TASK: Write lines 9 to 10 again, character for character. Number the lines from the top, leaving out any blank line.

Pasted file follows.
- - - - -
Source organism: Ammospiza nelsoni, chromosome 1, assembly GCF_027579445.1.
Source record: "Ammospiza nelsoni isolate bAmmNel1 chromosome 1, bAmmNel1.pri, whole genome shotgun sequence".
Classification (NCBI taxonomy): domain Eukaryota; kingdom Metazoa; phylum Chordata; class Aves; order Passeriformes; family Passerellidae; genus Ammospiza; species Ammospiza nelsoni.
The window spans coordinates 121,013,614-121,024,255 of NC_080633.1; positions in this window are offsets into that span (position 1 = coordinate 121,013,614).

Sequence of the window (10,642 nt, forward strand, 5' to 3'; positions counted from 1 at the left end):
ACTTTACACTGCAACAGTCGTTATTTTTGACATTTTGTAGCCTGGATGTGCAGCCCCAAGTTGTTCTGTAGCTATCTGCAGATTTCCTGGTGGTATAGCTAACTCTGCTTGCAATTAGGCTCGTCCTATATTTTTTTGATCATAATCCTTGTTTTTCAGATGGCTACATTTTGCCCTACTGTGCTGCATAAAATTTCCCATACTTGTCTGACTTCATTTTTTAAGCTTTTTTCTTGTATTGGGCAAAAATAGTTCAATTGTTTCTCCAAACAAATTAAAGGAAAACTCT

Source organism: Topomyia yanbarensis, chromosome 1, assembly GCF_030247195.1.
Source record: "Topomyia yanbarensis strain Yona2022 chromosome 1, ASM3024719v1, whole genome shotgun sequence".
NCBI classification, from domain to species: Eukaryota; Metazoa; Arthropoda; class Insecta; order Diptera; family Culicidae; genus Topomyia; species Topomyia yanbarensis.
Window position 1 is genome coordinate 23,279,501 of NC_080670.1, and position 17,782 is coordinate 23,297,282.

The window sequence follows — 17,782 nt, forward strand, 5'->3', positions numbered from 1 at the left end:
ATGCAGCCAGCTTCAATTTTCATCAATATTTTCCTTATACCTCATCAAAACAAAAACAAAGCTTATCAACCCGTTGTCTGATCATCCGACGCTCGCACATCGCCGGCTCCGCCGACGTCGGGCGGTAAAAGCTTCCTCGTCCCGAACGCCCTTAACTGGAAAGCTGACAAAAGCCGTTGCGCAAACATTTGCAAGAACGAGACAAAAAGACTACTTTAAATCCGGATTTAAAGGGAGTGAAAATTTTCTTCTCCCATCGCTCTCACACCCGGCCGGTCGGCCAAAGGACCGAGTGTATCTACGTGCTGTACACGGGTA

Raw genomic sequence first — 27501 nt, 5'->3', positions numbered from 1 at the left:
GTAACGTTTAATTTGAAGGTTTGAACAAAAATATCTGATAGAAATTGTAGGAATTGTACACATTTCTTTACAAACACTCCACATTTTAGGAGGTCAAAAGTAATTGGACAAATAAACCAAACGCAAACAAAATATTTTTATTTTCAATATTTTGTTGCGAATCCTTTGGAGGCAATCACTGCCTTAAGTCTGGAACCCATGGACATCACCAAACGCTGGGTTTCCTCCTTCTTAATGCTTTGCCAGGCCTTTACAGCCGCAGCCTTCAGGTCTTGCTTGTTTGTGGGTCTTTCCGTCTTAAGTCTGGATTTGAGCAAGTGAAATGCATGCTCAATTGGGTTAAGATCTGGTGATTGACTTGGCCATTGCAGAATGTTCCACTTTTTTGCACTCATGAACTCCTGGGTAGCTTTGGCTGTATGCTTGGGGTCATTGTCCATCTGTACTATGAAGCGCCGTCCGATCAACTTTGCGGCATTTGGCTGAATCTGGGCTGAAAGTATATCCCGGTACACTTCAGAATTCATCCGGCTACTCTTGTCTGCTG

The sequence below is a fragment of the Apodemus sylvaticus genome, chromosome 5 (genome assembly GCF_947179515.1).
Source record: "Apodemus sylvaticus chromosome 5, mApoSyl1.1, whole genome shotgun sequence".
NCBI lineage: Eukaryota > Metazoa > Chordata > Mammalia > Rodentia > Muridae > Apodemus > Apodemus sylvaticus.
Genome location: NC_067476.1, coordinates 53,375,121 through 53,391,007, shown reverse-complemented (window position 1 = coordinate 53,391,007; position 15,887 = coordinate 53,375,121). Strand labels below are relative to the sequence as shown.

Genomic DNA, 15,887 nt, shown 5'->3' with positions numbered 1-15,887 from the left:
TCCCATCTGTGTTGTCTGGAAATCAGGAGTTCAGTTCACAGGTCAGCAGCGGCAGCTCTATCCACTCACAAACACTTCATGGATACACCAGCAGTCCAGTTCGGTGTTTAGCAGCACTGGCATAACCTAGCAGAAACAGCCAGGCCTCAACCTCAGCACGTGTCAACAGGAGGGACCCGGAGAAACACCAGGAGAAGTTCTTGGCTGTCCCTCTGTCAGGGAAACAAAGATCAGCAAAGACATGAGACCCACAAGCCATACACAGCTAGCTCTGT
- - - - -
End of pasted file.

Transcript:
NCBI classification, from domain to species: Eukaryota; Metazoa; Arthropoda; class Insecta; order Diptera; family Culicidae; genus Topomyia; species Topomyia yanbarensis.
Window position 1 is genome coordinate 23,279,501 of NC_080670.1, and position 17,782 is coordinate 23,297,282.